You wear many caps—from making music, to running a vintage apparel shop, and being a tattoo artist. How do you manage them all?
I know this sounds like a non-answer, but I’m very motivated to try out everything (laughs). Something that helps is that I live alone, so my list of restrictions are a lot lesser than what I might have if I were staying with my parents. There are also sacrifices you have to be willing to make: Singapore’s an expensive city to survive in, and sometimes you have to prioritise survival instead of artistic pursuit.
How does a day in your life look like?
I try to limit my work hours to about six hours a day, but I’d work every day of the week so I can complete everything I have. My days are quite varied, because it depends on the projects I need to work on. Some days, it’s more collaborative and communal work. Other days, I’m working on an idea for a client project or exploring new tattoo designs. Creativity needs a degree of freedom to survive and truly thrive, and the 9-to-5 grind of the corporate world can be stifling to artists.
You mentioned you’ve been bleaching your hair since the age of 16—what’s the secret behind keeping your hair healthy?
Don’t wash your hair everyday—that’s one of the most important tricks. The oil from your scalp is so necessary to encouraging growth and retaining moisture, especially if you bleach or dye your hair regularly. A good hair mask, conditioner, and regular trims are also key to maintaining healthy hair.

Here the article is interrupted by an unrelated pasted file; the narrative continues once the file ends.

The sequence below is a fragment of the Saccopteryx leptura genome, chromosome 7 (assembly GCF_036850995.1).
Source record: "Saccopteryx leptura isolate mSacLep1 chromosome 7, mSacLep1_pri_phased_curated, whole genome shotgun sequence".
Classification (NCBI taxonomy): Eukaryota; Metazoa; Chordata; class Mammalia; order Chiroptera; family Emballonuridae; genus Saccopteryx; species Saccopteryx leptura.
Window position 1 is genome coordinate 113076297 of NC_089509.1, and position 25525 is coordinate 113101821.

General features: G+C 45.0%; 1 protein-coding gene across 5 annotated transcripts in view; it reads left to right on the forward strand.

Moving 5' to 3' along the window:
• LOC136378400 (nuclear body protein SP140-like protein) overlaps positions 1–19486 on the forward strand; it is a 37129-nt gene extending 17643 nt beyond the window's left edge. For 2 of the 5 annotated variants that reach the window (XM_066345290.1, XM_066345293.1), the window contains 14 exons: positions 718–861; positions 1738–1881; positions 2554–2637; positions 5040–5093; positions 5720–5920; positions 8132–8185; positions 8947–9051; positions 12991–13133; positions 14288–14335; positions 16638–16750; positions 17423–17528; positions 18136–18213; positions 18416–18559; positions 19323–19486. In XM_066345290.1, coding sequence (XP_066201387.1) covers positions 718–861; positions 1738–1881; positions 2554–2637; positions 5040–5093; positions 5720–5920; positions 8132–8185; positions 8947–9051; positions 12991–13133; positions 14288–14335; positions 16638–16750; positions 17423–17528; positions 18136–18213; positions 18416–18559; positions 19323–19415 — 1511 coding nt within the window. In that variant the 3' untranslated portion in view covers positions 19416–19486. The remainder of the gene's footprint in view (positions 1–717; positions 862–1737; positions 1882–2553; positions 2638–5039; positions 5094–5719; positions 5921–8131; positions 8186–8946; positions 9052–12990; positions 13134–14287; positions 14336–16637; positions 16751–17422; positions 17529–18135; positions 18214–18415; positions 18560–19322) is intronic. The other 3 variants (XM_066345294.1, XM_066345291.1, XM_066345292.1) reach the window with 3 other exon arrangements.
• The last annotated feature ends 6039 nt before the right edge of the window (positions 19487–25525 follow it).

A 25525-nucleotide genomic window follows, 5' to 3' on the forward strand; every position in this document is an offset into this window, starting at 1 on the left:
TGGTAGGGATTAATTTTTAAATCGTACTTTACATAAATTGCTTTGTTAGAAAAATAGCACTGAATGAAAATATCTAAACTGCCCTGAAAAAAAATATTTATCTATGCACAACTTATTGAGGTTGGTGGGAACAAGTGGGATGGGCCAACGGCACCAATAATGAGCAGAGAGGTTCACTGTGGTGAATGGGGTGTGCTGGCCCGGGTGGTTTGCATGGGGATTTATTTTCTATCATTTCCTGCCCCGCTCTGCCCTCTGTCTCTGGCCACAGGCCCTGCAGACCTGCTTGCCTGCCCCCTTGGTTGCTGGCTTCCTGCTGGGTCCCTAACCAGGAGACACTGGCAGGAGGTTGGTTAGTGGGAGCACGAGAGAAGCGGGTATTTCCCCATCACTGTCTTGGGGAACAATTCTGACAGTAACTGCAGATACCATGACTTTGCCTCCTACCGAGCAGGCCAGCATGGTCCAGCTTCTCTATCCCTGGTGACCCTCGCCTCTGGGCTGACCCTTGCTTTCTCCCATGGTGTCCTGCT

What’s a personal project you’re currently working on?
I’m currently brushing up on my Japanese. I like to immerse myself in the culture of the country that I’m visiting or going to visit—I think it helps you see a side of the place that isn’t tourist-targeted. Before Covid-19 struck, I had been planning to visit Japan to meet a friend, but while it’s on hold, I’m working on the language aspect so I don’t get stuck in a convenience store (laughs).
What would say is the hardest part about being a freelancer?
Late payments, cliffhangers or ghosting, and creating to earn money rather than creating for the sake of it.